Curator to help relocate, transform Lebanon County museum

The Stoy Museum in Lebanon County needs a new home. Inadequate exhibit and storage space, limited parking options, outdated plumbing and electricity — the list of reasons goes on.

The Stoy Museum in Lebanon County needs a new home. Inadequate exhibit and storage space, limited parking options, outdated plumbing and electricity — the list of reasons goes on.

In 2005, the Lebanon County Historical Society’s board of directors decided to move the museum to a new, modern facility somewhere in the Union Canal Tunnel Park. About a year ago, the board decided to hire a professional curator to help with the process.

Shelly Wiles took her post as curator June 25. She comes to the museum with more than 20 years of experience in the museum industry.

“The largest challenge that the board had was to make the decision to move. Their second challenge was to (decide) to hire a professional curator. Those were two enormous, positive steps that they took,” Wiles said.

Wiles, 40, most recently was collections manager for the Holocaust Resource Center of New England. She has also worked at the San Diego Museum of Man and the Harvard Peabody Museum of Archaeology and Ethnology. She has a museum-studies degree from the Harvard University Extension School.

“Before we can move to a new site, we have to know how much space we need. What items are we going to take along, what are we going to get rid of, and what are we going to keep? We needed an expert. This is really the first step,” said Philip Feather, president of the historical society’s board.

While a timeline has not been set for when construction will begin on the new building, Feather said he would like it to open before Lebanon County celebrates its 200th anniversary in 2013.

Wiles recently spoke with the Business Journal about her plans for the museum. Her comments have been edited for space and clarity.

CPBJ: What’s your game plan for the museum?

Wiles: My personal game plan is to assess the collections for exhibit pieces that will be part of the new exhibits at the new museum, to assess the present condition of the collections and make preservation and conservation recommendations, (and) to address the members and staff and board and the community at large on what they would like to see in the museum.

CPBJ: How will your experiences help you to mold the museum into something that will bring more tourists to Lebanon County?

Wiles: I have very good leadership skills and grant-writing experience. I am, personally, a very approachable person (who is) interested in people’s ideas (and) both positive and negative feedback. We are looking to make the new facility a place that brings to life the great history of the Lebanon Valley and involve corporations, various governmental organizations, schools, religious (groups) and ethnic groups. With so many corporations in the area that are looking for recruitment incentives, we want to work with them in having this be a center of culture for their new employees to enjoy.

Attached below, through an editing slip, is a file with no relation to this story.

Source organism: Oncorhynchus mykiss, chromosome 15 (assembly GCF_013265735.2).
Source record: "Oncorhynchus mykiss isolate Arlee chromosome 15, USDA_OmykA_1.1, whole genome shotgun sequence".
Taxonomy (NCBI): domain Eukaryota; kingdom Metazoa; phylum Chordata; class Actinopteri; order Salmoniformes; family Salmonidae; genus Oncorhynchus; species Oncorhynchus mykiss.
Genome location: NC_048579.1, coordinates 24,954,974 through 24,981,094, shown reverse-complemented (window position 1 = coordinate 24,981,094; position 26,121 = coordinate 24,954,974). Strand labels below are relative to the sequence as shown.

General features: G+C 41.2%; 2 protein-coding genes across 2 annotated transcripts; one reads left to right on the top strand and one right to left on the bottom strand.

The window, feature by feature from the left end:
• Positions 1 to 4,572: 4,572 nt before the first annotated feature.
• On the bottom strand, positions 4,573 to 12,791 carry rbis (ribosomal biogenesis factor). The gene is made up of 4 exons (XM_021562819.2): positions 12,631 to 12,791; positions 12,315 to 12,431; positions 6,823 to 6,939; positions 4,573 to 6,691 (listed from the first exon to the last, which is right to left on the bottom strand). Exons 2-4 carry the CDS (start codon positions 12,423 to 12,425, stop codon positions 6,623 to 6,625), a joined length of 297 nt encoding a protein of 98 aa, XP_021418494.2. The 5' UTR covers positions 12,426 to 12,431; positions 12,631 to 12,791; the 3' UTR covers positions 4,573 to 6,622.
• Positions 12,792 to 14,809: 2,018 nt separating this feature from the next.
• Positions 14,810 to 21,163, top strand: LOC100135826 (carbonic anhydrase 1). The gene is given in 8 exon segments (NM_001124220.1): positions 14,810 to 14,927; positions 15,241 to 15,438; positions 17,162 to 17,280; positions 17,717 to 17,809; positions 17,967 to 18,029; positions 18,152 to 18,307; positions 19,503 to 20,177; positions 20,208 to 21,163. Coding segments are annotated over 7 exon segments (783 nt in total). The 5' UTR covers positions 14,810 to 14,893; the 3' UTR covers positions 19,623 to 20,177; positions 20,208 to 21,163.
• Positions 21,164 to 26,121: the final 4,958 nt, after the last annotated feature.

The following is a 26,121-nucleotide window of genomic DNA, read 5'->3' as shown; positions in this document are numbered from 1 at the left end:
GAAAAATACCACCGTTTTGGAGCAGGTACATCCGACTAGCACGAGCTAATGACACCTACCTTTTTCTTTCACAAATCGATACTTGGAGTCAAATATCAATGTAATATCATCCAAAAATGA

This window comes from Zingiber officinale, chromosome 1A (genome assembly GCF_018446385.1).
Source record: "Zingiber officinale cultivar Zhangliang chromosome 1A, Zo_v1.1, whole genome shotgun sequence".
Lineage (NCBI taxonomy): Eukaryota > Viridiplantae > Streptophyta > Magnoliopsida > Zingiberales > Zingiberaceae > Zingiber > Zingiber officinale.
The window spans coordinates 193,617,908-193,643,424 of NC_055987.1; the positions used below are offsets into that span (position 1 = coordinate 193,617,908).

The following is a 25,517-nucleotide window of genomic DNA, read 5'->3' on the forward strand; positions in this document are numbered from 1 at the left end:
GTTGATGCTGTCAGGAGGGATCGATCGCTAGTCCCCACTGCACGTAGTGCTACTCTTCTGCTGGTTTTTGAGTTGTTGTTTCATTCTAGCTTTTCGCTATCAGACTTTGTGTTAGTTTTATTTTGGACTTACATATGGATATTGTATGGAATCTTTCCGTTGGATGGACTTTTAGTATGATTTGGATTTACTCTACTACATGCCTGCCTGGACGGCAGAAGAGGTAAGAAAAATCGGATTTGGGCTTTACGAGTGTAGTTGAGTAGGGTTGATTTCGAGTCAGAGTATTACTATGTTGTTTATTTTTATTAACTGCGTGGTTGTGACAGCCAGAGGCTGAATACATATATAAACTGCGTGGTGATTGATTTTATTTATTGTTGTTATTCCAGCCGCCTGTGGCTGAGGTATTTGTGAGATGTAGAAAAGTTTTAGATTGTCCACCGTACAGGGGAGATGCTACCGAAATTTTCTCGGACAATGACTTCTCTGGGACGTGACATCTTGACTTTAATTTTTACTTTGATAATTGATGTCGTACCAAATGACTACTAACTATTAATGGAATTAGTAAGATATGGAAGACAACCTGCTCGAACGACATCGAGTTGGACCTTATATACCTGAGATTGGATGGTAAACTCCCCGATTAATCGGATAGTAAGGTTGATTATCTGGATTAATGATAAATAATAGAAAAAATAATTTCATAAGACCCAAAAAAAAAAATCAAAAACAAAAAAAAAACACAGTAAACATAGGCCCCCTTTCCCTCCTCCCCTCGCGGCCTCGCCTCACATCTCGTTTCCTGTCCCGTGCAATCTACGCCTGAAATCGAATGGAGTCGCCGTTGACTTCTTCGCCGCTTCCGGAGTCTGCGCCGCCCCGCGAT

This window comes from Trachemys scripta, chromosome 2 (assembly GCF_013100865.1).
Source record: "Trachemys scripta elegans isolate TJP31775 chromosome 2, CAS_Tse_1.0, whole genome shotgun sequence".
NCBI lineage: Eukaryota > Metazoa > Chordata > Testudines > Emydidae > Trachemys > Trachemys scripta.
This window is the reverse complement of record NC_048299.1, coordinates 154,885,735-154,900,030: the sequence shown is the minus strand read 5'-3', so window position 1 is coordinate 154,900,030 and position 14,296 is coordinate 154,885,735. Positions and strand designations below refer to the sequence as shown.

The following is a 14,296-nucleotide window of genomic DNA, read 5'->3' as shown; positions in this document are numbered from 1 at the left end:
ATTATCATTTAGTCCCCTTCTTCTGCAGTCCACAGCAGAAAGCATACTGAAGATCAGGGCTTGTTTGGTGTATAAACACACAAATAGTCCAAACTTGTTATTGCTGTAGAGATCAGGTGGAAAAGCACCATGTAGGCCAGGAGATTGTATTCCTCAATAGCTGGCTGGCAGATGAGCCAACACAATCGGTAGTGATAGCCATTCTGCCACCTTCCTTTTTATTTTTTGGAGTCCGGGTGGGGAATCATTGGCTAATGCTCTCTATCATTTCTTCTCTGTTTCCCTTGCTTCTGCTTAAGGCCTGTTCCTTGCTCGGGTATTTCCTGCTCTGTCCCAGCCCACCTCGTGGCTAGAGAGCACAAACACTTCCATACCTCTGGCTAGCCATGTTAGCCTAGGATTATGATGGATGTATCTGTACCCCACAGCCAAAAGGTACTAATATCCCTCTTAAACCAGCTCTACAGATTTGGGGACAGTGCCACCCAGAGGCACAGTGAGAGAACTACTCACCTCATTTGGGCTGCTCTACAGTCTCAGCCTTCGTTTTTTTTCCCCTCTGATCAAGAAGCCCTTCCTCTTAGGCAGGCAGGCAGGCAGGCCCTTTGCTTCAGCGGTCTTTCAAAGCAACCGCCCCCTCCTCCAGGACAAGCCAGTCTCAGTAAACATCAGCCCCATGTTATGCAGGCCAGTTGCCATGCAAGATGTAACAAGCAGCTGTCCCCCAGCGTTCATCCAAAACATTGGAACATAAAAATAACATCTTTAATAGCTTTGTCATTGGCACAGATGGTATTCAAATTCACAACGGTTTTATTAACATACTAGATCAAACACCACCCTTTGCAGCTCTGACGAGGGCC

CPBJ: What most attracted to you to this position, and what’s your connection to the museum?

Wiles: I’m originally from Reading, Berks County, and I have Pennsylvania heritage, myself. What attracted me most was (working) on a museum that was starting over the right way. We have wonderful exhibits and collections here that all have been produced and maintained on a volunteer basis. With my museum-studies experience and also my experience moving and assessing a large collection before coming here, I was very interested in having an important position that will shape the museum from the ground up.

CPBJ: What do you anticipate will be the most challenging part of pulling the museum together?

Wiles: I think one of the main challenges will be overcoming the perception that some museums and historical societies can be a place where dead, old things are and making it a fun and exciting, educational, interactive place to come and learn about the area. Definitely raising the funds for this endeavor is a major challenge, but not insurmountable. None of these things are insurmountable.

CPBJ: Are there any tourism trends that could affect the new museum? How do you plan to overcome it?

Wiles: Since I’m new to the area, I can’t really speak of tourism trends here. I think a positive for people in the Valley is since traveling has become expensive because of gas prices, it’s definitely a local thing that they can do. We don’t have the staff at this point to be open on the weekends, and that’s when most tourists come.

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